Is it bad style to use $n\in\mathbb N$ as a shortcut/abbreviation for "n is natural number" in a context where one does not deal with sets and elements in particular?

For example: "For all $m, n\in\mathbb N$ we have $m+n=n+m.$" Should one write "For all natural numbers $m$, $n$ we have $m+n=n+m.$" instead?

  • 2
    $\begingroup$ Nothing wrong with the set-theoretic notation. $\endgroup$
    – lulu
    Aug 15, 2016 at 10:59

1 Answer 1


It's perfectly common notation. How symbol-heavy you want your writing to be is a matter of style, but both the example sentences should be alright by most standards.

An exception might be a context where you are worried the notation "$n \in \mathbb{N}$" will not be (easily) understood by your audience. But this particular notation is rather common. Thus, in most moderately advanced contexts it should be alright.

A main reason to use the notation, as for much notation, is brevity and clarity. See Example of a very simple math statement in old literature which is (verbatim) a pain to understand, for where you can get without notation.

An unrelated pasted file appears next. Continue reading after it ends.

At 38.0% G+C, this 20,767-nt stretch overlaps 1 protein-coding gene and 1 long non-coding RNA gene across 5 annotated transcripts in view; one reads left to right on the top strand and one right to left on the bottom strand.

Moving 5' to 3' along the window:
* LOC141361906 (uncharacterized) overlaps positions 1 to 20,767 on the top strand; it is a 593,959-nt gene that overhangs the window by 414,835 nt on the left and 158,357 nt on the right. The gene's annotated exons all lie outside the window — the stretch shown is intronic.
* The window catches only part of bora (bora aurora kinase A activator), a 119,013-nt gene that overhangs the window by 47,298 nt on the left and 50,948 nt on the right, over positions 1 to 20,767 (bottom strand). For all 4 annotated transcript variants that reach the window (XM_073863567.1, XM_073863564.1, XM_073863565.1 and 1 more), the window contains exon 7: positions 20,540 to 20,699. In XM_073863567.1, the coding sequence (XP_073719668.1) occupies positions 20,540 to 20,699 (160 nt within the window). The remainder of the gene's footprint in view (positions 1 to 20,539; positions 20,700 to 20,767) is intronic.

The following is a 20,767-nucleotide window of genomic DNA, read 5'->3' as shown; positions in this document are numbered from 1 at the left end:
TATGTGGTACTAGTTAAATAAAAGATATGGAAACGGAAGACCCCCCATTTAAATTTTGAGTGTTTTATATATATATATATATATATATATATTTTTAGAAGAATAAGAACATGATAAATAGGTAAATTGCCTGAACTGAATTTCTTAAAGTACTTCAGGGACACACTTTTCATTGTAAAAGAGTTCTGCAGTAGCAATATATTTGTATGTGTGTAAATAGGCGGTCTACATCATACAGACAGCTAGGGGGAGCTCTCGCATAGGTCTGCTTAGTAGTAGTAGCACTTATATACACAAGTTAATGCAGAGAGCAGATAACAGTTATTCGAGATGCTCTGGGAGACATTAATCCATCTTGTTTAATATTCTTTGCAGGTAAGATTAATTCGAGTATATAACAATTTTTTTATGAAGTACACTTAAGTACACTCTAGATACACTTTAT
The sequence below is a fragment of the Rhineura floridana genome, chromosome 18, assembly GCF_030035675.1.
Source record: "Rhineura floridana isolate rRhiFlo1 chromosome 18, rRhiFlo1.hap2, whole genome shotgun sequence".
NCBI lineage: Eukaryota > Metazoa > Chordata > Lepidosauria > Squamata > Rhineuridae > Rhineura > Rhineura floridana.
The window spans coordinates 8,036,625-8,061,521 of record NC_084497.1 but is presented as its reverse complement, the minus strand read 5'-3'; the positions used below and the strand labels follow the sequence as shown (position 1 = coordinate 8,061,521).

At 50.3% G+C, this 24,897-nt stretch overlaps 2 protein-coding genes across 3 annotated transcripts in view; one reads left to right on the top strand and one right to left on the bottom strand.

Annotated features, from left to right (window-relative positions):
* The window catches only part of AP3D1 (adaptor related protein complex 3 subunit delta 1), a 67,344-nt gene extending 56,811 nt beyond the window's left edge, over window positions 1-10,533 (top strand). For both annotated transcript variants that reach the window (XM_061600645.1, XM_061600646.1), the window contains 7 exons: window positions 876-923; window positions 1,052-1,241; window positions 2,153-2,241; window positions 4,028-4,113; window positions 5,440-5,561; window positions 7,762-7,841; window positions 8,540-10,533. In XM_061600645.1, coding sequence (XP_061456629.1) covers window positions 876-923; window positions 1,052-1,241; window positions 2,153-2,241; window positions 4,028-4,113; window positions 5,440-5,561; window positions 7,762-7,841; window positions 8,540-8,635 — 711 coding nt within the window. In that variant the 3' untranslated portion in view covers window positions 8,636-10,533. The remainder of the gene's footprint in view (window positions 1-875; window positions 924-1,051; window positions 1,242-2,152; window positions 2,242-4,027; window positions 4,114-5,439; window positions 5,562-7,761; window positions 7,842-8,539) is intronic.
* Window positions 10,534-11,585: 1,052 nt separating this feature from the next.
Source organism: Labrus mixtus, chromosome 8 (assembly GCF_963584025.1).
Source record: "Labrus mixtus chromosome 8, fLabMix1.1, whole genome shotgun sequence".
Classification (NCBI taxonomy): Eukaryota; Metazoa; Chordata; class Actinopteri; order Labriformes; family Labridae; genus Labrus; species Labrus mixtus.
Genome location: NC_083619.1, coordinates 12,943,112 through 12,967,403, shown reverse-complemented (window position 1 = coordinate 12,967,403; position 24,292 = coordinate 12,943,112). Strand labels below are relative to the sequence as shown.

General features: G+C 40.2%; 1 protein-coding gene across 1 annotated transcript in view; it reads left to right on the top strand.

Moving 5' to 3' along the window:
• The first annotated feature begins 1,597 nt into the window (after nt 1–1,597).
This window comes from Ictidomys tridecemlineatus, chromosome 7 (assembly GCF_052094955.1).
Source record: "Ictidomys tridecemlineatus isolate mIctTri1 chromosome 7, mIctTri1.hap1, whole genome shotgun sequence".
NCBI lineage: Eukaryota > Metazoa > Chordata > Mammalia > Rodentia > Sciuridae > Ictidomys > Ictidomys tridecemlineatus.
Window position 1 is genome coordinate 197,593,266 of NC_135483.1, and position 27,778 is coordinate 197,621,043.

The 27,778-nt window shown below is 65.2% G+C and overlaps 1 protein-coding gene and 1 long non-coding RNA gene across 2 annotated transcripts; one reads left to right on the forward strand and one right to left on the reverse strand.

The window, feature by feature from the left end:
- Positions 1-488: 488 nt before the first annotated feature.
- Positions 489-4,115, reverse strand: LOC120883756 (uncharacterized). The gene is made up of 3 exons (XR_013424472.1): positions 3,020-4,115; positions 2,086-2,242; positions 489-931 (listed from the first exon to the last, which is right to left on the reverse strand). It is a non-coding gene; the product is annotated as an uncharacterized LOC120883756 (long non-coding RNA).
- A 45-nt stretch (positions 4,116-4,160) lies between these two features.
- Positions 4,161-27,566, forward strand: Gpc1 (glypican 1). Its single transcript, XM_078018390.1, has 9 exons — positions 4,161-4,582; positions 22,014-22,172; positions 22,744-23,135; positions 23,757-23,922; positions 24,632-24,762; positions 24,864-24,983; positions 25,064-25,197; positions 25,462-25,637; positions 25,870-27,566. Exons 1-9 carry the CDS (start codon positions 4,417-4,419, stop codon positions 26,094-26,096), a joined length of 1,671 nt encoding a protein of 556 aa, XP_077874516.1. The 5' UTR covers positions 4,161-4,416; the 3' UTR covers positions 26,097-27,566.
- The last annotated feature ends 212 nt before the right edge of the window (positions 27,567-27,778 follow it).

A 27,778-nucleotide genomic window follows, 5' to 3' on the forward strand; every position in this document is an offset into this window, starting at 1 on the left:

For the most part, the two statements simply express the same idea.

Let me turn your question around (as in the comment by Ennar), when you say "for all natural numbers $n,m$" what exactly do you mean by that? Or, what is the difference between "For all natural numbers $n,m$" and "For all elements $n,m$ of the set of natural numbers"?

Of course, there are some mathematicians that reject the notion of a set of all natural numbers and maybe those would see some problem with the notation.

In the other direction, one could argue that in common rigorous developments of mathematics each natural number was constructed as a set, and the mathematical structure one deals with just are sets.

But really, I feel both are tangential to the question at hand for most purposes, where "for all $n,m \in \mathbb{N}$" and "for all natural numbers $n,m$" are just two ways to express the same idea.

  • $\begingroup$ And could you explain why one is using this notation? After all, the fact that "For all natural numbers m, n we have m+n=n+m.m+n=n+m." has nothing to do with sets and the ∈ relation. Why should one then use them in the formulation? $\endgroup$
    – user361467
    Aug 15, 2016 at 11:11
  • 4
    $\begingroup$ @user361467, mathematically "$n$ is a natural number" precisely means "$n$ is element of set of natural numbers". $\endgroup$
    – Ennar
    Aug 15, 2016 at 11:26

You must log in to answer this question.

Not the answer you're looking for? Browse other questions tagged .